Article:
When choosing a vacuum pump for their laboratory, many people find vacuum technology a bit confusing. Rather than wrestle with the details of vacuum pump specifications and how they relate to the application at hand, the temptation may be to choose the pump they had before (even though it may reflect aging technology), look for the least expensive option, or buy the deepest vacuum they can find for the dollar. All of these approaches may lead to disappointment.
The following tips can put you on track to find the right pump for your specific needs.
What vacuum depth does your project require?
Before you can determine which pump is right for you, identify how deep a vacuum your project requires. For most lab applications, vacuum in the “rough” vacuum range (between atmospheric pressure and 1 mbar/0.7 Torr) will be sufficient.
Operations that use vacuum to move liquids, such as vacuum filtration or liquid aspiration, rely on pressure differentials and need only modest vacuum. These activities can typically be accomplished with a vacuum no deeper than 100 mbar. Recognizing that atmospheric pressure at sea level is about 1000 mbar (760 Torr), vacuum of 100 mbar (76 Torr) represents about 90% of the total pressure differential available.
The vacuum level necessary for evaporative applications, on the other hand, will often require significantly greater vacuum depths – closer to the 2 mbar (1.5 Torr) bottom of the rough vacuum range. The pump must be capable of achieving the specific solvent’s vapor pressure. The vacuum needed will depend on the solvents involved and the conditions of the application (temperature, other solvents present, etc.) and require careful calculation to determine the specific depth (and pump) that is necessary.
Other applications, such as freeze drying and molecular distillation, require vacuum depths well below 1mbar, and therefore demand pumps designed to deliver such deep vacuum levels.
Which pump will achieve the necessary depth?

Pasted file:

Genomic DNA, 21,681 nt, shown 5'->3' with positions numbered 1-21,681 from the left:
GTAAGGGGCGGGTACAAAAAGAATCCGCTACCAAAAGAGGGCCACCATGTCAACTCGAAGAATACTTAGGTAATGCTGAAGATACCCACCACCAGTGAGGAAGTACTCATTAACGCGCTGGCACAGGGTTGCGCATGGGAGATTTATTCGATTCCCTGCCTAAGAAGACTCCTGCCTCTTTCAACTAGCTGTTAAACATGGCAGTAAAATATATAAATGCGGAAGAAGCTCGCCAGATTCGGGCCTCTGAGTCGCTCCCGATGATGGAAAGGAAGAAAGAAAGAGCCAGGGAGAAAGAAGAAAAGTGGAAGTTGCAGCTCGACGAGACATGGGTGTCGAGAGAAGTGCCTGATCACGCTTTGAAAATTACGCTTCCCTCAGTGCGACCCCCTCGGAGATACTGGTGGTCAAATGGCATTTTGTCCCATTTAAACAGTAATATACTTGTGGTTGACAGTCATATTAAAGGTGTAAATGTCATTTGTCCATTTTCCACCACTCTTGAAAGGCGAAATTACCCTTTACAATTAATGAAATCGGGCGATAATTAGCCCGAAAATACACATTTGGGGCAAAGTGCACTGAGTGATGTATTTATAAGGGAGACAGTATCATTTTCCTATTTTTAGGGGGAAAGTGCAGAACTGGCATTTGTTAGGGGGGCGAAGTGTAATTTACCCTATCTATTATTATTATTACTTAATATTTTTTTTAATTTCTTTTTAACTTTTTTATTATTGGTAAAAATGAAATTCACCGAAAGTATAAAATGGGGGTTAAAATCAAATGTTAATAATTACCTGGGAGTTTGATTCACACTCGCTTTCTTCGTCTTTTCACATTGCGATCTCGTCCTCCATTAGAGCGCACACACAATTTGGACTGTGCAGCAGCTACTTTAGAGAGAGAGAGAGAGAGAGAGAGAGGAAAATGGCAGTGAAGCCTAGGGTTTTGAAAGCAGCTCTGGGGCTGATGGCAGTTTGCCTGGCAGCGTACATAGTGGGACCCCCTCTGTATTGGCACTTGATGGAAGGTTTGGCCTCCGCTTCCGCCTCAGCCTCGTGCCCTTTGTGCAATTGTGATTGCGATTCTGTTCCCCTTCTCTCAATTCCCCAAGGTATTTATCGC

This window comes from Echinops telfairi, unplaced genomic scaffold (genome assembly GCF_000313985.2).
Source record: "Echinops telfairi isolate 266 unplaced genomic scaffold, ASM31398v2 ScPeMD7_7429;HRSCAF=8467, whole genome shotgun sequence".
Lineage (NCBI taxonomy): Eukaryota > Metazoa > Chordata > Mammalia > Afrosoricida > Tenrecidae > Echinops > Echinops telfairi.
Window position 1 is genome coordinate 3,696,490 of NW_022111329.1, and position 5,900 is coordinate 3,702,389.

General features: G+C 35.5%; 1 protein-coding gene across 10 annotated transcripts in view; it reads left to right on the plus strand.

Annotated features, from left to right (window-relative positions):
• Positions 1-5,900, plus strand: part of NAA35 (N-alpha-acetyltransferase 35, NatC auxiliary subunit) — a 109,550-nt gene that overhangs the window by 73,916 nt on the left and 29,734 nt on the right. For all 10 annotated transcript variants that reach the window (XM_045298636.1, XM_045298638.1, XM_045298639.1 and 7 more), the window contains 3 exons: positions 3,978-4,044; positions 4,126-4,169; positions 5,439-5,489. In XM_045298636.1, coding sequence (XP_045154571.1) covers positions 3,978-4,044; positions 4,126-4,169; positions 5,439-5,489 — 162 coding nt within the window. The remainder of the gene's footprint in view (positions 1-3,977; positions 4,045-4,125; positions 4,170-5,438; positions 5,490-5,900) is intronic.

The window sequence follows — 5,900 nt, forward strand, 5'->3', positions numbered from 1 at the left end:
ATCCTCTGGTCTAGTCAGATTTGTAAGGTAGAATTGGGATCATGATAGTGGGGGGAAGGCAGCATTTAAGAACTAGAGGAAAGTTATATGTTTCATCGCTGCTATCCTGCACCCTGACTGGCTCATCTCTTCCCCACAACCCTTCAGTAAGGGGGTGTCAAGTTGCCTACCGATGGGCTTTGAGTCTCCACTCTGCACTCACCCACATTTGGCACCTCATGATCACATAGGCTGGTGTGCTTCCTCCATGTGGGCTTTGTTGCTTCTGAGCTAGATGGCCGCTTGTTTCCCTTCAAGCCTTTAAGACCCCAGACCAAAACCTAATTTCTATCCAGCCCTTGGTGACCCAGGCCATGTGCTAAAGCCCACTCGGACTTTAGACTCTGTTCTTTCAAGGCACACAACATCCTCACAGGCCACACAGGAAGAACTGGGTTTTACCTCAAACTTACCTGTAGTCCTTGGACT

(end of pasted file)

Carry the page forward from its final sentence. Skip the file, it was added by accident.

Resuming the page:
To choose the appropriate vacuum technology, look for a pump that has an ultimate vacuum (the lowest possible vacuum a pump can achieve) below – but close to – the level required for your project. Too little vacuum will slow the process; too much vacuum may evaporate materials you want to collect, or make it very difficult to control the vacuum process.
For applications requiring rough vacuum, we recommend using a diaphragm pump. Diaphragm pumps are among the easiest to maintain laboratory vacuum pumps, capable of generating up to 1mbar without using oil. The pumping action operates on principles similar to the motion of your heart. Diaphragm vacuum pumps can operate for thousands of hours with virtually no repair or upkeep costs. The infrequent service and repairs lead to significant savings in total lifetime costs of service.
In the past, water jet aspirators were an acceptable alternative to pumps to generate vacuum well into the rough vacuum range – down to as little as 15 mbar (12 Torr), depending on water pressure and temperature. In order to achieve these vacuum levels, however, they consume huge amounts of water. Because the water is in contact with the vapors coming off vacuum operations, this water gets contaminated in the process, opening the door to environmental concerns labs could have easily avoided by choosing different technology. The water waste and contamination has led some municipalities and states to prohibit use of these devices, while institutions are wary of the cost of water supply and treatment that may be overlooked by the user in the lab.
If you need to equip an entire lab with vacuum in the rough vacuum range, consider local vacuum networks. VACUU·LAN® technology from VACUUBRAND lets you use one small, quiet pump under your bench or fume hood to support numerous users at once. This saves space and energy, and provides deeper, more stable vacuum than central systems. This approach is suitable both for upgrading existing labs, or for new construction.
When the application calls for a vacuum deeper than 1mbar, a rotary vane pump is likely your best option. Rotary vane pumps rely on a rotational mechanism with very tight tolerances to generate the deeper vacuum. As a result, most require oil to operate smoothly, and therefore demand significantly more upkeep than the diaphragm pump technology. More recently, oil-less rotary vane pumps have been introduced. They offer the advantage of oilless operation, but typically use materials that may not be as corrosion resistant as diaphragm pumps. Check with the manufacturer for compatibility with the reagents in use in your lab.